I love, love, LOVE the planning part of writing stories. Not so much the actual writing itself. What was it that Dorothy Parker once wrote: “I hate writing, I love having written.” Never mind that, I absolutely loath editing and revising! I’m using the word loath, now. Loath. The problem is, to get to the love having written stage of writing, one needs to go through the editing and revising stage. Steve Miller: “You have to go through Hell before you get to Heaven.”
(I’m in a quoting mood if you haven’t noticed.)
So what’s my point? Well, during the beginning of my “writing career”, and especially now, I really had the sense that this writing thing was difficult. I mean, it isn’t just about the writing alone, there are many facets to the process as a whole. And up until a few days ago, I was feeling confused and discouraged as to why something I finally found very fulfilling in my life and something that I really loved to do was so hard.
What is that “they” all say: “do what you love.” What “they” neglect to say is that doing what you love doesn’t automatically equate to a walk in the park. More often than not it means you don’t even think twice about the downs and difficulties, you just power through them without a second thought.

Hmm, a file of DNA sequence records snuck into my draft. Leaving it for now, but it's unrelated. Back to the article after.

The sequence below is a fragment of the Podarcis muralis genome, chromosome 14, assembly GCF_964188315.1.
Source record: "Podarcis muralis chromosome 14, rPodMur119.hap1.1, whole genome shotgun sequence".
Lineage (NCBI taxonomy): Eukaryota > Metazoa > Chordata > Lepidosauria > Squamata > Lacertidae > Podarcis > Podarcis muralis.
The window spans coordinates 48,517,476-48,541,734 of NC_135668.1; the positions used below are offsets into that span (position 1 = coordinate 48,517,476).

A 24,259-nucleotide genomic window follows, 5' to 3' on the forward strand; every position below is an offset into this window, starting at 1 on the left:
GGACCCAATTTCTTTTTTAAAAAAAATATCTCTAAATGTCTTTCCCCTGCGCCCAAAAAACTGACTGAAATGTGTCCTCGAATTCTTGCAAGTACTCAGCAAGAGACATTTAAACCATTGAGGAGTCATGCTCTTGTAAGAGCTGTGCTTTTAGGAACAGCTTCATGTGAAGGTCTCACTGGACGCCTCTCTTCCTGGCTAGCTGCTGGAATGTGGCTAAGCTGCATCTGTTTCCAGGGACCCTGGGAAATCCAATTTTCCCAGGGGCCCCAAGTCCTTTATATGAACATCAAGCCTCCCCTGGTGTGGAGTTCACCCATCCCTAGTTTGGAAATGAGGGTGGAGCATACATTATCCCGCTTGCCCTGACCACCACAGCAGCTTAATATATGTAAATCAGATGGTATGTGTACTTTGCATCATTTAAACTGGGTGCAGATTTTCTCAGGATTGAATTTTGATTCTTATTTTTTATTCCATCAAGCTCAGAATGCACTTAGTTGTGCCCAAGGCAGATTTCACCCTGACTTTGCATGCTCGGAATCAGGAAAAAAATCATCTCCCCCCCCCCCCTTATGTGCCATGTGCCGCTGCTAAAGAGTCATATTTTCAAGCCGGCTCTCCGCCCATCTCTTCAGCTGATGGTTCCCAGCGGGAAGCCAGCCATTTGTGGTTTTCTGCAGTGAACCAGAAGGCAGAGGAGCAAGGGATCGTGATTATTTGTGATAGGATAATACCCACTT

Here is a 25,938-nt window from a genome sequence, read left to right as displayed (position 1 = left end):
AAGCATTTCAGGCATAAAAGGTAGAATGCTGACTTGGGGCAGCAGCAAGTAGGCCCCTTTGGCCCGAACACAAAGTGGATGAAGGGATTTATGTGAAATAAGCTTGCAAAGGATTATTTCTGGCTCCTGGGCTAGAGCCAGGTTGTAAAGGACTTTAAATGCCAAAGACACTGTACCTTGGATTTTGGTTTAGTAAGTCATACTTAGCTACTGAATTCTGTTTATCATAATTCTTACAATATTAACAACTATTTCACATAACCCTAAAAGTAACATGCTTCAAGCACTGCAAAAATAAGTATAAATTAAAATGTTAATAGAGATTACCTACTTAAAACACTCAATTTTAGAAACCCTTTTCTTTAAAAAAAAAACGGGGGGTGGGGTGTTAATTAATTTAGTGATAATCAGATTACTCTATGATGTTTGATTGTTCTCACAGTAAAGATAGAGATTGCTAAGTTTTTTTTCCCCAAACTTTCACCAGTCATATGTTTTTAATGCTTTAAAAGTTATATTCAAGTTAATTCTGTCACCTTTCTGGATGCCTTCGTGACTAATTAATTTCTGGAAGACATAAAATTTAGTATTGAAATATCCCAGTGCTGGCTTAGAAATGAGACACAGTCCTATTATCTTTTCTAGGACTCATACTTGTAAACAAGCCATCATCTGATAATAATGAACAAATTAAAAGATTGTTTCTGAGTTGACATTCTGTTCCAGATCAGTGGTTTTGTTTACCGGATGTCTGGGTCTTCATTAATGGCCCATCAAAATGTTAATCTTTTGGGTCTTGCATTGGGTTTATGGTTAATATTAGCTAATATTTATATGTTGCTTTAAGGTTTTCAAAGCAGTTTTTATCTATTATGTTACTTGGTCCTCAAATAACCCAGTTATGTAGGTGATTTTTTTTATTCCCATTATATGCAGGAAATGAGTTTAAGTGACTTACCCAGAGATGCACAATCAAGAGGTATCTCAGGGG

Then, last week, I stumble upon a wonderful interview (thanks, Mom) with author Kate DiCamillo. Not only was it especially great to hear about her life story and how late she got into the craft, but I pulled from her interview one specific thing she said. It was more of a general statement for all, and about her personal experience, but it put me at ease and rejuvenated my passion to continue the arduous task of becoming recognized as a good writer when I heard it.
“…Just because it’s hard for me doesn’t mean that it’s not what I’m supposed to be doing.”
So simple, yet so profound. It hit me like a brick in the face when I heard her say that and talk about her struggles. I finally understood why searching for my passion and what I was supposed to do had been such a strenuous task. I was brainwashed into believing that if you loved doing something, it should be real easy for you. If it was too arduous, then you were in the wrong profession. How mad I am for wasting so much valuable time, years, struggling and wandering through my life with that mindset.
Maybe everyone feels that way, or maybe I’m just that naïve. What I do understand now is that hard work is the real golden ticket, not talent, and not simply doing what you love. It doesn’t mean you’re going to become super famous or rich, but it will almost certainly guarantee self-satisfaction and personal triumphs. And after all, isn’t that what it’s ultimately all about?